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tomgt6
03-04-2012, 08:51 AM
I pulled the indicator to replace with a new unit. The tub in the new unit was about a foot long but when I pulled the old unit there was a copper tube from the indicator all the was to the front of the steering box. The old indicator tube was attached to this tube all the way to the front of the steering box.

Does someone have pictures of something showing how you need to re-assemble this.

I put the new indicator in and tightened the grub screws but the unit still wants to turn in the steering wheel. Shouldn't this indicator be locked in place?

Or does the horn and indicator float and spin around on the wheel?

OK did a bit more looking around and found that the tube has been modified on my car. So now the question is does the indicator spin with the wheel or always stay at 12?

What should this look like and with a new head how should it work? Any pictures and advice will be helpful.

The old unit was a pita so I don't have something to work from in how it should have looked and worked. Thanks everyone.

CJD
03-04-2012, 09:19 AM
https://i1082.photobucket.com/albums/j377/cjdurant/c3b208db.jpg

The tube has to go all the way to the steering gear box to hold the horn/turn signal in the correct orientation.

The oringinal "stator tube" is not just a straight tube, but a steel one with two places where the tube is expanded (like the barrel of a cartoon shotgun that blew up and split) to steady it inside the large steering tube. There is a notch at the horn side of the tube for the horn assembly to key into as you install it. This notch is long enough and wide enough to accept the key on the tube behind the horn assembly.

This inner tube installs first, and comes out the end of the steering gear box. A split collar and nut are installed...loosely at this point. You then install the horn assembly - properly keyed with the turn signal striaght up, and as you push it into place, the inner stator tube is pushed out the proper distance from the end of the gearbox. You can then tighten the collar nut at the gearbox, and the set screws at the steering wheel. Once the stator is positioned, you can later pull the horn button without having to mess with the position of the stator.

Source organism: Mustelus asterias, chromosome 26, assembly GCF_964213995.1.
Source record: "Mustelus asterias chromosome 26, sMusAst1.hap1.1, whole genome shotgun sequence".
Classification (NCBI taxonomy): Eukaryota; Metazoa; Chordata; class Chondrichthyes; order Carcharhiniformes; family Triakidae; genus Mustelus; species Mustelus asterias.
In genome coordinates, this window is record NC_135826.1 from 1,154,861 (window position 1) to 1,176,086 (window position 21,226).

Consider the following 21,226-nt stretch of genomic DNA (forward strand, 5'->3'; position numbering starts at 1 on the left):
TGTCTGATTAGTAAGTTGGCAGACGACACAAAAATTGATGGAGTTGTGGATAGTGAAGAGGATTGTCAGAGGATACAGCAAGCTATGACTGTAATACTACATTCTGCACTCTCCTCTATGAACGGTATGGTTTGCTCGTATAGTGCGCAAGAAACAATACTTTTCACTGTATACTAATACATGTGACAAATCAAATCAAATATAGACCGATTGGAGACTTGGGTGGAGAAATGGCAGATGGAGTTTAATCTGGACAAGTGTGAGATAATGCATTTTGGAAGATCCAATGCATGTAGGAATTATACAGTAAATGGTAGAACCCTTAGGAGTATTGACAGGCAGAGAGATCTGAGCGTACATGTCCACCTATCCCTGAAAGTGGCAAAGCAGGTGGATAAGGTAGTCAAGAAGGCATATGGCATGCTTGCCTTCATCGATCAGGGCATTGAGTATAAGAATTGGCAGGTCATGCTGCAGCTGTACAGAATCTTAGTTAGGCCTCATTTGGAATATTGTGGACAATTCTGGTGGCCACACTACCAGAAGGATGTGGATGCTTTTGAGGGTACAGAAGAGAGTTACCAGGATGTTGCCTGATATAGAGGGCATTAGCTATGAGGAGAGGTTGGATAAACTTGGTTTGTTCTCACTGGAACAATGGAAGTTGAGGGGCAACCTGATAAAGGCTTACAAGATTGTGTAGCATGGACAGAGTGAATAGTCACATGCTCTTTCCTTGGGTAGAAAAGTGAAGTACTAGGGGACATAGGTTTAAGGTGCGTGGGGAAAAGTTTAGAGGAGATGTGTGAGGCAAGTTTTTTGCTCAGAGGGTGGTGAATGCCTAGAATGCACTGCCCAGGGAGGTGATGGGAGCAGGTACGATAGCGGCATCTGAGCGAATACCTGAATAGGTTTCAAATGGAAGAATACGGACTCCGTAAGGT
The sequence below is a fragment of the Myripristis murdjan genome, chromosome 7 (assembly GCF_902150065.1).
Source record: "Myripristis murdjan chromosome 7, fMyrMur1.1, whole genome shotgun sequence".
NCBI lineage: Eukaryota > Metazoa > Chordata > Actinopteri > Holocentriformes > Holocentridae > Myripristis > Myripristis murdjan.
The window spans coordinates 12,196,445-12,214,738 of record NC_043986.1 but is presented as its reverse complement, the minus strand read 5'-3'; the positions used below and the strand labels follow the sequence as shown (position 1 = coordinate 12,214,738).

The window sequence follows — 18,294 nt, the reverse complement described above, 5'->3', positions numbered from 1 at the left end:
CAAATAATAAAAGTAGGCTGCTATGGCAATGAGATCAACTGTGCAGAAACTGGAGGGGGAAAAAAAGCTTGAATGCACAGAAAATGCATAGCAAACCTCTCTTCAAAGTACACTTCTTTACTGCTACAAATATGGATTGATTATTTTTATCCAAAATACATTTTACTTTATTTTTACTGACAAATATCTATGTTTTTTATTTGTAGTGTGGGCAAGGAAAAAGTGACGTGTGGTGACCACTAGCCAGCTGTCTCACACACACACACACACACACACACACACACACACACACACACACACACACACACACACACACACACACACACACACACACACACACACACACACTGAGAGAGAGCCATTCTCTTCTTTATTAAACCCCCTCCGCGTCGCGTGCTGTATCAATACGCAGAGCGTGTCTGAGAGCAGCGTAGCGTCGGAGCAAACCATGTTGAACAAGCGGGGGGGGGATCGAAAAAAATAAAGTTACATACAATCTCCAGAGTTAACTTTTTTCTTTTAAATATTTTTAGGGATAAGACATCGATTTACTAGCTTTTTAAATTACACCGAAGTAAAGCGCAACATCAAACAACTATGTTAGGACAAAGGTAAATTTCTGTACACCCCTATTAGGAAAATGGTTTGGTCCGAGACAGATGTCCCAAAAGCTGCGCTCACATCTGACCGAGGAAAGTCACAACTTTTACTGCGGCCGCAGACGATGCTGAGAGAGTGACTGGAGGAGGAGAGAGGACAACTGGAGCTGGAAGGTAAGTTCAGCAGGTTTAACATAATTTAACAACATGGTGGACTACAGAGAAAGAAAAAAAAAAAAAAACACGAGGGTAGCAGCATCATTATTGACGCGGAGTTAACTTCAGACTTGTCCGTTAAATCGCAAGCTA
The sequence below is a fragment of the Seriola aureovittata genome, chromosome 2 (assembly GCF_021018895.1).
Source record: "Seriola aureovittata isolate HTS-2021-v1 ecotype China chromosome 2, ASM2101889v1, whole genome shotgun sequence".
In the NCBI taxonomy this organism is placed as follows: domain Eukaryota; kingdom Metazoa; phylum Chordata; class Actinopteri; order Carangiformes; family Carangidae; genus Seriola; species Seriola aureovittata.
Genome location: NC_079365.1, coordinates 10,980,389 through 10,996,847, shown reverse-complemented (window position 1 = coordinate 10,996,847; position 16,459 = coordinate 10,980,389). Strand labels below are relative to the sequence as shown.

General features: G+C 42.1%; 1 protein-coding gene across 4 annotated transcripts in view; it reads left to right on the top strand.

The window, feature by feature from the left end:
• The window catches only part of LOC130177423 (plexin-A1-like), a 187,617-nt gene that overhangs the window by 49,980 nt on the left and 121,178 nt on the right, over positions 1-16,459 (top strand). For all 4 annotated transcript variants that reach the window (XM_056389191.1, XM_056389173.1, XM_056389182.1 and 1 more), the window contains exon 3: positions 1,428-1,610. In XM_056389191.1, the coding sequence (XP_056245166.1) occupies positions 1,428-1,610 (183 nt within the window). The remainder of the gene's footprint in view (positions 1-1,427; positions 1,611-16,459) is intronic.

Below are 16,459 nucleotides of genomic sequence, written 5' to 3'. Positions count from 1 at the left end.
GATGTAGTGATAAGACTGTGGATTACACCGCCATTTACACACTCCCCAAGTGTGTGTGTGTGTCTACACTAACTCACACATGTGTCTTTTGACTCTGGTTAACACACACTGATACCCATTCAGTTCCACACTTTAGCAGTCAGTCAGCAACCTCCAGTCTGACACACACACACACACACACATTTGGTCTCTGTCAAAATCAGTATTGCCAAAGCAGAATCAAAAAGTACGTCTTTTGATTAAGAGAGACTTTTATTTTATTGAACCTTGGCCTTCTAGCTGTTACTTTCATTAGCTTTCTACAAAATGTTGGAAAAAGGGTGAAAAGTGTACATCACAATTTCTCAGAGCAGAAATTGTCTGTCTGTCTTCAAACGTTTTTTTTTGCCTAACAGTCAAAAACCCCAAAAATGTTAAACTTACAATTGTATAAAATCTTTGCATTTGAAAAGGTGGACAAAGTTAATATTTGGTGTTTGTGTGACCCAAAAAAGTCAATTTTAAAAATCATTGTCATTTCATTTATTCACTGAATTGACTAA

Unfortunately, I don't know of anyone who carries the stator tube...

John

tomgt6
03-04-2012, 09:20 AM
OK, Update from more research.

The stator tube should have a slit in it from what I can see. PO made a tube with a cooper pipe an welded the clamp that attaches to the indicator at the tabs.

So here is what I did but I see I will need to do more work.

I cut the copper tube down 8 inches or so. I then slid the tube up inside the indicator tube but what I see I need to do now is cut a slit in the tube to look in the indicator.

How wide and long is the slit?

TR3driver
03-04-2012, 09:48 AM
That long tube down the center of the column is what is supposed to hold the control head from turning. There should be some dimples in the shorter tube that engage a slot in the long one. And then there is a compression fitting on the front of the steering box that locks the long (aka stator) tube from turning.

There are different ways to do this, but here is what I suggest:

Attach the wires to the control head, noting that the ring terminals have little pegs on them that engage with holes to keep them from turning and possibly shorting out. Pull the wires through the stator tube, until the end of the stator tube engages with the tube on the control head as far as it will go. Make sure the dimples engage with the slot. Use an ohmmeter or powered test light to make sure the turn & horn switches work as they should (no shorts or opens in the wires).

Put the "lantern springs" in place on the stator tube (there are tiny pips that should hold them). Center the turn mechanism (finger points down, away from the lever) and also center the steering wheel. If you have the adjustable column, move the wheel as far forward as it will go. Remove (if installed) the compression nut and sleeve from the front of the steering box.

Now slide the tube into place. Before the control head seats against the steering wheel, turn it so the operating lever points straight up (with the turn switch in the 'off' position). Push it all the way home (should be only a small, like 1/8", gap between the control head steering wheel). Tighten the 3 grub screws. Now, without turning anything, install the compression sleeve and nut onto the steering box, over the wire and stator tube. Tighten firmly.

Connect the wires and check that the turn signals and horn work as they should.

TR3driver
03-04-2012, 09:54 AM
Oops, guess I'm a little slow typing. Took a break for a bite of breakfast :smile:

I don't think copper will work out well in this application. The tube has to be thinner than copper usually is, and also stronger.

For a proper stator tube, try Mark Macy ( Macy's Garage (https://macysgarage.com/myweb6/Parts/other_tr2_3_parts.htm#TR2/3%20Stator%20Tube) ). Realey Healey used to have them too, but they appear to be gone.

TR3driver
03-04-2012, 09:57 AM
The oringinal "stator tube" is not just a straight tube, but a steel one with two places where the tube is expanded (like the barrel of a cartoon shotgun that blew up and split) to steady it inside the large steering tube.

I disagree on that point. The "expanded" places are actually separate parts, the "lantern springs" that I mentioned before. Stanpart 56334 (but not available new AFAIK). But they are just to keep the tube from rattling against the steering column, not really required for operation.